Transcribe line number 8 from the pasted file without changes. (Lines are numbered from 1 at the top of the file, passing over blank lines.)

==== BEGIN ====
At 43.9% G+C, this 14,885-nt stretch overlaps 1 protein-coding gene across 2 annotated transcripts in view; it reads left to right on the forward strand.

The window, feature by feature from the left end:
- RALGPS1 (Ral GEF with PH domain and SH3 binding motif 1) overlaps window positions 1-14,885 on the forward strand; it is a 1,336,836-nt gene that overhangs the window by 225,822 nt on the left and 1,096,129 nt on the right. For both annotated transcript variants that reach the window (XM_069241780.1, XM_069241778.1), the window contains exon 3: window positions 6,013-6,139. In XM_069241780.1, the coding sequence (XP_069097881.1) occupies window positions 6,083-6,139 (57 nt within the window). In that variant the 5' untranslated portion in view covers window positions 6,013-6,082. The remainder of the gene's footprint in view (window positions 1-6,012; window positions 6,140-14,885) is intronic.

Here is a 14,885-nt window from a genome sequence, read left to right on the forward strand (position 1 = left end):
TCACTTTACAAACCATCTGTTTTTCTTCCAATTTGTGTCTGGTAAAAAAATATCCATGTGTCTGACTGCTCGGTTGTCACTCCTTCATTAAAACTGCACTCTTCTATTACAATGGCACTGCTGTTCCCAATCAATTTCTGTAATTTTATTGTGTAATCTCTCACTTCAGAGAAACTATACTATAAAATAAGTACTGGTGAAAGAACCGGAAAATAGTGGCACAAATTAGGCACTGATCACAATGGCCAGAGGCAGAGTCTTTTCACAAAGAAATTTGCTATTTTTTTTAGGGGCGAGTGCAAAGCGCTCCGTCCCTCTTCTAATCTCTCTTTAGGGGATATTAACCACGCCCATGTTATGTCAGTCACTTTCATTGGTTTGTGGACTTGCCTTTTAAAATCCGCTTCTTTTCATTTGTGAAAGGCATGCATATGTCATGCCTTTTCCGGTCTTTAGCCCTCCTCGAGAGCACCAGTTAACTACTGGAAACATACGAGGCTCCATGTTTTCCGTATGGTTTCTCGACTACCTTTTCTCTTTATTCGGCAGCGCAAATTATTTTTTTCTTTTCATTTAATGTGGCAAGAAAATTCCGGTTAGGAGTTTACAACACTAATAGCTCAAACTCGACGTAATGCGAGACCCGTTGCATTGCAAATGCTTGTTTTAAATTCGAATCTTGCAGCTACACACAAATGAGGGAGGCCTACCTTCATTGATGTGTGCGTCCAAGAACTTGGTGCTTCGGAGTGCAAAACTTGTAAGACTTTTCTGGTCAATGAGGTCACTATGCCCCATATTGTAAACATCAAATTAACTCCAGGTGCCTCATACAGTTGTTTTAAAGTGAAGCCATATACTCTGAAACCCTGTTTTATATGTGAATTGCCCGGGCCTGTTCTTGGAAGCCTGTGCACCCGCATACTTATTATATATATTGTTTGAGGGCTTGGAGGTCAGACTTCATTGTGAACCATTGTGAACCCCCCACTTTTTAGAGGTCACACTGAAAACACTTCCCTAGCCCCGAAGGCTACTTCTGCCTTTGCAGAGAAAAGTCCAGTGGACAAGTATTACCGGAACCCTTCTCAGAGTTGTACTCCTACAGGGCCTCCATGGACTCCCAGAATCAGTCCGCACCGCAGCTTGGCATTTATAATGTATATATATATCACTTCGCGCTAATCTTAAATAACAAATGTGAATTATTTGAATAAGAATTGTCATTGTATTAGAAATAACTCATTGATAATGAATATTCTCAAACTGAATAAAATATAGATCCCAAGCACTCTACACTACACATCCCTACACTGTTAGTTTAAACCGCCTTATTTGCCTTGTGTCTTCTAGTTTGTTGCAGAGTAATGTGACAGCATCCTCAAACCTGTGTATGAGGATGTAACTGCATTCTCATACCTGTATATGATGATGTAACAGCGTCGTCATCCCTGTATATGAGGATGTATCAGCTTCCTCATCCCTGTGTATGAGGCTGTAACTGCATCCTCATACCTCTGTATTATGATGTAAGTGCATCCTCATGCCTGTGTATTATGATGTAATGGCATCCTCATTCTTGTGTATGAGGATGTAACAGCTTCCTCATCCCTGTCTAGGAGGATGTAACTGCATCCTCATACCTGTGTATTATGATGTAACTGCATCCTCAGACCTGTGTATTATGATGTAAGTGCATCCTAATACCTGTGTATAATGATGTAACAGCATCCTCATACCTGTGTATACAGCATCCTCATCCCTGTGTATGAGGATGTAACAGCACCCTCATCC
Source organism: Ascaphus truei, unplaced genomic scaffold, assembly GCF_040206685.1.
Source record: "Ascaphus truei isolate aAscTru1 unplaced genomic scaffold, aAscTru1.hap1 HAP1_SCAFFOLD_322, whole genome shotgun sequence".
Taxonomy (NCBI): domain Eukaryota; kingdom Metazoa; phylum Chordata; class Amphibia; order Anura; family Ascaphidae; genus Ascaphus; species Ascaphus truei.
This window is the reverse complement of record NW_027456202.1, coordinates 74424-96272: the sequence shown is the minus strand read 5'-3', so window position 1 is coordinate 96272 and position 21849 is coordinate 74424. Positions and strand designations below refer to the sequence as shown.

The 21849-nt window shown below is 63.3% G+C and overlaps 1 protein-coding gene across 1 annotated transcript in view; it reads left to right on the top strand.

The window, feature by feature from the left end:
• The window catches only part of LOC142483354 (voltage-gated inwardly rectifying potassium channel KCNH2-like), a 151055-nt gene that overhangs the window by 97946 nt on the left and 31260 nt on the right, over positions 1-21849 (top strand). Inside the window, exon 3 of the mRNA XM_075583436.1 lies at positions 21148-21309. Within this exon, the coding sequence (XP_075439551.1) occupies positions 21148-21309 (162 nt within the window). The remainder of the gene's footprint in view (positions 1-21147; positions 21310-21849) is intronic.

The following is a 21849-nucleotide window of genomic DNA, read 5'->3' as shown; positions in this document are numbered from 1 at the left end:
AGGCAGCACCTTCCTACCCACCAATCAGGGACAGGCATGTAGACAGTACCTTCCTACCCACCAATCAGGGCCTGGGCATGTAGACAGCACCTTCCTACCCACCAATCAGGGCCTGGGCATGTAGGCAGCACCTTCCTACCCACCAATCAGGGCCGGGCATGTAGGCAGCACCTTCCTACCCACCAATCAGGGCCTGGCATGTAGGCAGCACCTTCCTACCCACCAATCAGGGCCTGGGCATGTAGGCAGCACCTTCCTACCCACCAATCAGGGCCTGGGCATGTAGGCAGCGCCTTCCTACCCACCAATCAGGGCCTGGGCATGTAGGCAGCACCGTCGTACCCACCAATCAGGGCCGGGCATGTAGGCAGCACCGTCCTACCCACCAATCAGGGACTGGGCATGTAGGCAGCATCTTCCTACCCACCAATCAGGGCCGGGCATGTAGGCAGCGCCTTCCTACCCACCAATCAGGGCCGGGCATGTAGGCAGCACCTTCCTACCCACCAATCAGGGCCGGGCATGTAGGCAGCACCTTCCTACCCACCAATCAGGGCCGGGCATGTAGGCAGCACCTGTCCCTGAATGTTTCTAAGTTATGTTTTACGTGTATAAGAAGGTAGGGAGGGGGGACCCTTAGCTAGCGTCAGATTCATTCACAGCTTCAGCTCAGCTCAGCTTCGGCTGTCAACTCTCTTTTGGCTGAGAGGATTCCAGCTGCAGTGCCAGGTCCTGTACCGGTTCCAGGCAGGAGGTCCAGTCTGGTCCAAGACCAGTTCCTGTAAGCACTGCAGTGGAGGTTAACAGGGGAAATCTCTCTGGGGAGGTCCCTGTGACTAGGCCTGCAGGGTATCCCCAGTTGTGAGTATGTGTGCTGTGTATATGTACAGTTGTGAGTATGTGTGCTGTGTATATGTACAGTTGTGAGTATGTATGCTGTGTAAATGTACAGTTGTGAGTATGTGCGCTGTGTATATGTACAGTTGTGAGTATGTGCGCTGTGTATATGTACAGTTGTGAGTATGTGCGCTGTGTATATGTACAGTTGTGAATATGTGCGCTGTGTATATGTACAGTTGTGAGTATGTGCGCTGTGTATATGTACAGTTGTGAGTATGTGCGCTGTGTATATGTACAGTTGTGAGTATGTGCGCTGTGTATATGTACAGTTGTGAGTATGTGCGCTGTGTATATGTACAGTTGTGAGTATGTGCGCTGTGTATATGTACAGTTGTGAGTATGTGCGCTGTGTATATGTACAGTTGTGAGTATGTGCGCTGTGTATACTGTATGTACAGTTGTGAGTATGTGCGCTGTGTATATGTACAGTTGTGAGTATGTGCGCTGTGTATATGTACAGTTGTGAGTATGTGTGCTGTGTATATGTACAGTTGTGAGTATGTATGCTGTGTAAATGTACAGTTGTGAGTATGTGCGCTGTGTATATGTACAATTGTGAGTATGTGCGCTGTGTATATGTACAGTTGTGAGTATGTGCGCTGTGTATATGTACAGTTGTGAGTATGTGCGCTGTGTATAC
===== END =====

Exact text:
Taxonomy (NCBI): domain Eukaryota; kingdom Metazoa; phylum Chordata; class Amphibia; order Anura; family Ascaphidae; genus Ascaphus; species Ascaphus truei.